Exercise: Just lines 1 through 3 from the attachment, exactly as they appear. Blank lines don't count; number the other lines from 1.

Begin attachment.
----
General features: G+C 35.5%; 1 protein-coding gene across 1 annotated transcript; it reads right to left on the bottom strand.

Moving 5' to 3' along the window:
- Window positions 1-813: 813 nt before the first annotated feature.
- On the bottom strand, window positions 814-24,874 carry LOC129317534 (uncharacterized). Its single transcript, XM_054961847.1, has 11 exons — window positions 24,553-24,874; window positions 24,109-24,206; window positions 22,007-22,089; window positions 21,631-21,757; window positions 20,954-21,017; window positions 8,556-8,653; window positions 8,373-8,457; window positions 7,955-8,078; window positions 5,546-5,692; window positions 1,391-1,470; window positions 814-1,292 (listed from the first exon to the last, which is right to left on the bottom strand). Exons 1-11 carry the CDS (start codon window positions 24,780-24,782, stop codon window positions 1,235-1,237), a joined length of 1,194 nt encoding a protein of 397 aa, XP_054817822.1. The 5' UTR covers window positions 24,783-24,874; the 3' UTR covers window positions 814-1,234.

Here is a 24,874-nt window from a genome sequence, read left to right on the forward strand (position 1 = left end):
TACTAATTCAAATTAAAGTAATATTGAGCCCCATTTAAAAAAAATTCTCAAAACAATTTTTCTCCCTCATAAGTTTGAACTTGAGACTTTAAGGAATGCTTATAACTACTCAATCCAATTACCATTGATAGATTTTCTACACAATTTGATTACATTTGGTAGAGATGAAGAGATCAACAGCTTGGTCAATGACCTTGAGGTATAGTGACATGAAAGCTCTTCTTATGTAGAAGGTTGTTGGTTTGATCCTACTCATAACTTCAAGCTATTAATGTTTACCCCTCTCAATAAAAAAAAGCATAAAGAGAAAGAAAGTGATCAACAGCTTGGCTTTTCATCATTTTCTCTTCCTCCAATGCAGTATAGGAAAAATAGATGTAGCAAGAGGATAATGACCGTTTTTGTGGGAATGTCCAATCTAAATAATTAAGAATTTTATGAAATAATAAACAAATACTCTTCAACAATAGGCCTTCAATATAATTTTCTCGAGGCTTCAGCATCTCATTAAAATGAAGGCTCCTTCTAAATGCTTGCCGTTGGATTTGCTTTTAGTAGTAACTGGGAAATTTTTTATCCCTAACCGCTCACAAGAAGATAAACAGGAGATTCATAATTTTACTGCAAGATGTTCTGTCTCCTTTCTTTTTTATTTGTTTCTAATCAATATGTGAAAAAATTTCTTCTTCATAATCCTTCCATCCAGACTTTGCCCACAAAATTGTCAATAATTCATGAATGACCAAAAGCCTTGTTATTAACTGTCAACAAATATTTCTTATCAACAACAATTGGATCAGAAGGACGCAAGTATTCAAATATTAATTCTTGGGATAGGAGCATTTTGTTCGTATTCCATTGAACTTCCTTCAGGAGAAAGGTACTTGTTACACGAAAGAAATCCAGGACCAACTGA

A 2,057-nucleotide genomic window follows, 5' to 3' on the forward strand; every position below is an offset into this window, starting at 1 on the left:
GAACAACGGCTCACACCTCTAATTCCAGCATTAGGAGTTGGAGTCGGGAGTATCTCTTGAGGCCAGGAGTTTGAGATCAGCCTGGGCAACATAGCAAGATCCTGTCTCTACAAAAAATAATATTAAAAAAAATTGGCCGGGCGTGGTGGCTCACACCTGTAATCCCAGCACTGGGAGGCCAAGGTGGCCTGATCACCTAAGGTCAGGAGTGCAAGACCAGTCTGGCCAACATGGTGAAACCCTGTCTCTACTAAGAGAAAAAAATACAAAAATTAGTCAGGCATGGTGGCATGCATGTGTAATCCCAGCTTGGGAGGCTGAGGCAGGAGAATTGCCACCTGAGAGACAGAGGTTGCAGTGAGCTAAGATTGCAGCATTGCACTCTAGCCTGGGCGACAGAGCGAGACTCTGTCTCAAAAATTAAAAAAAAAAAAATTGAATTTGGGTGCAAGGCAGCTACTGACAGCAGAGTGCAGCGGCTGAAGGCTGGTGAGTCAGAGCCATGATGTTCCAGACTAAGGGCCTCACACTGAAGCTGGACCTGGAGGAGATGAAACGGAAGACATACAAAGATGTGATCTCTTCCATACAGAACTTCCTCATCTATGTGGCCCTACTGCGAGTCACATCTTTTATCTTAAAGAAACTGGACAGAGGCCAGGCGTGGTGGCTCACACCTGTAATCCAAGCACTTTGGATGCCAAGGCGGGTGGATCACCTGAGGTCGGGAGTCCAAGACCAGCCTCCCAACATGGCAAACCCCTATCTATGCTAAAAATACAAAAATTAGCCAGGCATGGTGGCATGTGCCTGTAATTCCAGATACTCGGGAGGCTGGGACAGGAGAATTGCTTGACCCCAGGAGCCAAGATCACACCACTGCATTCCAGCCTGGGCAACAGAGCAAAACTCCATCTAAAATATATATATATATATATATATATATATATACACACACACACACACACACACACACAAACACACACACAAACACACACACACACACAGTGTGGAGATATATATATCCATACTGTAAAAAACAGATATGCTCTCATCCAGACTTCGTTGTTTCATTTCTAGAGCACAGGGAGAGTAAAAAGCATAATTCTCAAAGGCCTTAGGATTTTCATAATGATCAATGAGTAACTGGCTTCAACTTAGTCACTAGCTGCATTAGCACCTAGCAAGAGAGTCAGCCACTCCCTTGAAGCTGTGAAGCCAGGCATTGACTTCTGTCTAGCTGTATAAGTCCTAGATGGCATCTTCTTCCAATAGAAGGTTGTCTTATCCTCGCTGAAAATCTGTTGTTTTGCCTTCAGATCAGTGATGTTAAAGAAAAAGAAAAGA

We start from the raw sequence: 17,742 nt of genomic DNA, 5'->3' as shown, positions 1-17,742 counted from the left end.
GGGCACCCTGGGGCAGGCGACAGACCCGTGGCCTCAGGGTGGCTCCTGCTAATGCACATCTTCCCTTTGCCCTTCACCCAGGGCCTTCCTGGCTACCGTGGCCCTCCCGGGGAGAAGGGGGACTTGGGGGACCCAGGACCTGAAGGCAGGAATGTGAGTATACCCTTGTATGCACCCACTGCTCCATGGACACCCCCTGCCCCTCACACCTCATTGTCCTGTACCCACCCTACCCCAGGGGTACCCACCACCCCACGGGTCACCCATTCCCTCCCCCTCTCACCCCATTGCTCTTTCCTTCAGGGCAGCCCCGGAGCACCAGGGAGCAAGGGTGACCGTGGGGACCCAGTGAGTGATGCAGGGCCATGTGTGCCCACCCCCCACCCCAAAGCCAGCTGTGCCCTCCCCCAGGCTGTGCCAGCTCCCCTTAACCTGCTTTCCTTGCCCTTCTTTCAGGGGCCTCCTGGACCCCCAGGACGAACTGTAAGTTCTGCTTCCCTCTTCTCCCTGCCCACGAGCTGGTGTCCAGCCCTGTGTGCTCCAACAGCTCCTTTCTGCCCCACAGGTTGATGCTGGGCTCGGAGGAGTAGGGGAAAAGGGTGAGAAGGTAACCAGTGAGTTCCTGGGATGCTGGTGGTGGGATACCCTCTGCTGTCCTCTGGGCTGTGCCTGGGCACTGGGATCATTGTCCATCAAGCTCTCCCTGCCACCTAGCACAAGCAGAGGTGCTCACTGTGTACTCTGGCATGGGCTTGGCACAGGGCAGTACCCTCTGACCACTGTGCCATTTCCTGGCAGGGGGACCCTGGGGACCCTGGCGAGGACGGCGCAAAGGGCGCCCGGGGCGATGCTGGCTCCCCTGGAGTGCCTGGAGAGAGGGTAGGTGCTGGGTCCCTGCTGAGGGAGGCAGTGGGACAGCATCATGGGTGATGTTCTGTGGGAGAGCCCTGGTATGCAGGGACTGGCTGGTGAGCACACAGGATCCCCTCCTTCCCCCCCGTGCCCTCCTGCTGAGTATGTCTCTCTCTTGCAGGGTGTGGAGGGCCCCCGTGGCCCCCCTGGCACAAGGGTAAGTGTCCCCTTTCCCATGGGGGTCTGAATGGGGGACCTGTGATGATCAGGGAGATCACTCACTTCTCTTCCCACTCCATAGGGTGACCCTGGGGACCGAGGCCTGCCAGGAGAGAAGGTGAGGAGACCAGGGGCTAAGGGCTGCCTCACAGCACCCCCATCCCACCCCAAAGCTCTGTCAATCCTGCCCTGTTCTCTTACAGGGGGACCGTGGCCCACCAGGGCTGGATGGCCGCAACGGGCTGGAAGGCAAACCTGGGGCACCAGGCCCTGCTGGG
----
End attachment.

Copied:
General features: G+C 35.5%; 1 protein-coding gene across 1 annotated transcript; it reads right to left on the bottom strand.

Moving 5' to 3' along the window:
- Window positions 1-813: 813 nt before the first annotated feature.